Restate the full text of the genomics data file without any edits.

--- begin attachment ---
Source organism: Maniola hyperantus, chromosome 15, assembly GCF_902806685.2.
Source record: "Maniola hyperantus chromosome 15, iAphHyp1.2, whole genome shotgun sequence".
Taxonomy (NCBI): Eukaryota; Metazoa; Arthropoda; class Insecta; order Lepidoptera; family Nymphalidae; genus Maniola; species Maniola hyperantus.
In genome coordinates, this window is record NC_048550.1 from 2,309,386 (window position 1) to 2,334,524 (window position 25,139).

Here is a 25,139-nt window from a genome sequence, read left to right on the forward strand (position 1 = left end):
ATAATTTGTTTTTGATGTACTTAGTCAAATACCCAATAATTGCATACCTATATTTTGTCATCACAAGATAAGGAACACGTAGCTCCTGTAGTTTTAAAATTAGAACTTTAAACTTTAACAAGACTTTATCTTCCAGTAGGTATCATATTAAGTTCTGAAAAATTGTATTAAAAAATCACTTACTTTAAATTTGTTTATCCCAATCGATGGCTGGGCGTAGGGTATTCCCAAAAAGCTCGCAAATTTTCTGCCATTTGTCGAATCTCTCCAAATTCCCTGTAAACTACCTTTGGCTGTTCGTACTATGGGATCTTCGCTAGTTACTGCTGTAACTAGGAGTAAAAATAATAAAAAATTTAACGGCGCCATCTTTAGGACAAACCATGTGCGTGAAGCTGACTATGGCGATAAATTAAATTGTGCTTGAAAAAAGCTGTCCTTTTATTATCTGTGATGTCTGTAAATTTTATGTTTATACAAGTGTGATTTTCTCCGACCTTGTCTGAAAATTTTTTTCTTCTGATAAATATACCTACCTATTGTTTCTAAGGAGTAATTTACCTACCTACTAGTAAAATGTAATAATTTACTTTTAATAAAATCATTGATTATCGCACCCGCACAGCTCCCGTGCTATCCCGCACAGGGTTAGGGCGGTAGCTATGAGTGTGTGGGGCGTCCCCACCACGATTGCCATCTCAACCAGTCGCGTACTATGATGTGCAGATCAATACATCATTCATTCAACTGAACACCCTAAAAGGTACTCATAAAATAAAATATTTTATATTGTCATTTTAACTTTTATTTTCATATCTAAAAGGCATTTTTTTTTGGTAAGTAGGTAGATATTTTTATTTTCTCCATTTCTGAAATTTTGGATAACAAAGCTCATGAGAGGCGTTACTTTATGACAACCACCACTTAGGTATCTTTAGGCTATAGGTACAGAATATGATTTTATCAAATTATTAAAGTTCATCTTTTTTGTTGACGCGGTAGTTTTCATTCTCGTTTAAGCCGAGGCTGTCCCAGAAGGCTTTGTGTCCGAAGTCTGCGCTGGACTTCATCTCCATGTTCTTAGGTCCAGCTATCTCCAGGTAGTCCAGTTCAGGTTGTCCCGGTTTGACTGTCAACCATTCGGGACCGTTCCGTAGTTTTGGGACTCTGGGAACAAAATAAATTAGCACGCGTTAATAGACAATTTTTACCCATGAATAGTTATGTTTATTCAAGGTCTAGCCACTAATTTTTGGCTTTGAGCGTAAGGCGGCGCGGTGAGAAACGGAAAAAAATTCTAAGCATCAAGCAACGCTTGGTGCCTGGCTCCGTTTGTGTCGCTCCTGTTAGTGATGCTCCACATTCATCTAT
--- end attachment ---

Source organism: Maniola hyperantus, chromosome 15, assembly GCF_902806685.2.
Source record: "Maniola hyperantus chromosome 15, iAphHyp1.2, whole genome shotgun sequence".
Taxonomy (NCBI): Eukaryota; Metazoa; Arthropoda; class Insecta; order Lepidoptera; family Nymphalidae; genus Maniola; species Maniola hyperantus.
In genome coordinates, this window is record NC_048550.1 from 2,309,386 (window position 1) to 2,334,524 (window position 25,139).

Here is a 25,139-nt window from a genome sequence, read left to right on the forward strand (position 1 = left end):
ATAATTTGTTTTTGATGTACTTAGTCAAATACCCAATAATTGCATACCTATATTTTGTCATCACAAGATAAGGAACACGTAGCTCCTGTAGTTTTAAAATTAGAACTTTAAACTTTAACAAGACTTTATCTTCCAGTAGGTATCATATTAAGTTCTGAAAAATTGTATTAAAAAATCACTTACTTTAAATTTGTTTATCCCAATCGATGGCTGGGCGTAGGGTATTCCCAAAAAGCTCGCAAATTTTCTGCCATTTGTCGAATCTCTCCAAATTCCCTGTAAACTACCTTTGGCTGTTCGTACTATGGGATCTTCGCTAGTTACTGCTGTAACTAGGAGTAAAAATAATAAAAAATTTAACGGCGCCATCTTTAGGACAAACCATGTGCGTGAAGCTGACTATGGCGATAAATTAAATTGTGCTTGAAAAAAGCTGTCCTTTTATTATCTGTGATGTCTGTAAATTTTATGTTTATACAAGTGTGATTTTCTCCGACCTTGTCTGAAAATTTTTTTCTTCTGATAAATATACCTACCTATTGTTTCTAAGGAGTAATTTACCTACCTACTAGTAAAATGTAATAATTTACTTTTAATAAAATCATTGATTATCGCACCCGCACAGCTCCCGTGCTATCCCGCACAGGGTTAGGGCGGTAGCTATGAGTGTGTGGGGCGTCCCCACCACGATTGCCATCTCAACCAGTCGCGTACTATGATGTGCAGATCAATACATCATTCATTCAACTGAACACCCTAAAAGGTACTCATAAAATAAAATATTTTATATTGTCATTTTAACTTTTATTTTCATATCTAAAAGGCATTTTTTTTTGGTAAGTAGGTAGATATTTTTATTTTCTCCATTTCTGAAATTTTGGATAACAAAGCTCATGAGAGGCGTTACTTTATGACAACCACCACTTAGGTATCTTTAGGCTATAGGTACAGAATATGATTTTATCAAATTATTAAAGTTCATCTTTTTTGTTGACGCGGTAGTTTTCATTCTCGTTTAAGCCGAGGCTGTCCCAGAAGGCTTTGTGTCCGAAGTCTGCGCTGGACTTCATCTCCATGTTCTTAGGTCCAGCTATCTCCAGGTAGTCCAGTTCAGGTTGTCCCGGTTTGACTGTCAACCATTCGGGACCGTTCCGTAGTTTTGGGACTCTGGGAACAAAATAAATTAGCACGCGTTAATAGACAATTTTTACCCATGAATAGTTATGTTTATTCAAGGTCTAGCCACTAATTTTTGGCTTTGAGCGTAAGGCGGCGCGGTGAGAAACGGAAAAAAATTCTAAGCATCAAGCAACGCTTGGTGCCTGGCTCCGTTTGTGTCGCTCCTGTTAGTGATGCTCCACATTCATCTAT